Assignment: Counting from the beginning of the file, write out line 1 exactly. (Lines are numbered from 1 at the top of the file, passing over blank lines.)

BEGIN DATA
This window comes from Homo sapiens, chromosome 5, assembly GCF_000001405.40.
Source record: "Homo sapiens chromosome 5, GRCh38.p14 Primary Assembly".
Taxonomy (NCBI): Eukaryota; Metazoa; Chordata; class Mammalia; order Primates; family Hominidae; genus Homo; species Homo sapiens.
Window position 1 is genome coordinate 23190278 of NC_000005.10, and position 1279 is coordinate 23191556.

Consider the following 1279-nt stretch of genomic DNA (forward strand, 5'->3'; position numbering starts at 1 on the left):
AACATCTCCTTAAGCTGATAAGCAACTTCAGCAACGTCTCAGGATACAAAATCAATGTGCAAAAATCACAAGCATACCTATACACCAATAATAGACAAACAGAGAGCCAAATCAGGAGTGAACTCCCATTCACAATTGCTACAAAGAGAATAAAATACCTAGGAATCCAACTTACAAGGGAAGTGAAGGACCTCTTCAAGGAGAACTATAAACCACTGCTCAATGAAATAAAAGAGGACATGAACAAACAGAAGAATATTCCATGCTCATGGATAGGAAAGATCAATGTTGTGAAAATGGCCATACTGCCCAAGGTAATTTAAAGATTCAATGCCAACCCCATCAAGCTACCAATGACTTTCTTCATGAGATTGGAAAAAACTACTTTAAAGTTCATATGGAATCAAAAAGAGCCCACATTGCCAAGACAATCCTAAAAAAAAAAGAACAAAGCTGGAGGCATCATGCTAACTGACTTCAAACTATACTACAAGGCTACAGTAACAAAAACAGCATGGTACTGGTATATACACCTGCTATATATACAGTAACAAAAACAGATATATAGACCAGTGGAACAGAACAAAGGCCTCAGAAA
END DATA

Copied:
This window comes from Homo sapiens, chromosome 5, assembly GCF_000001405.40.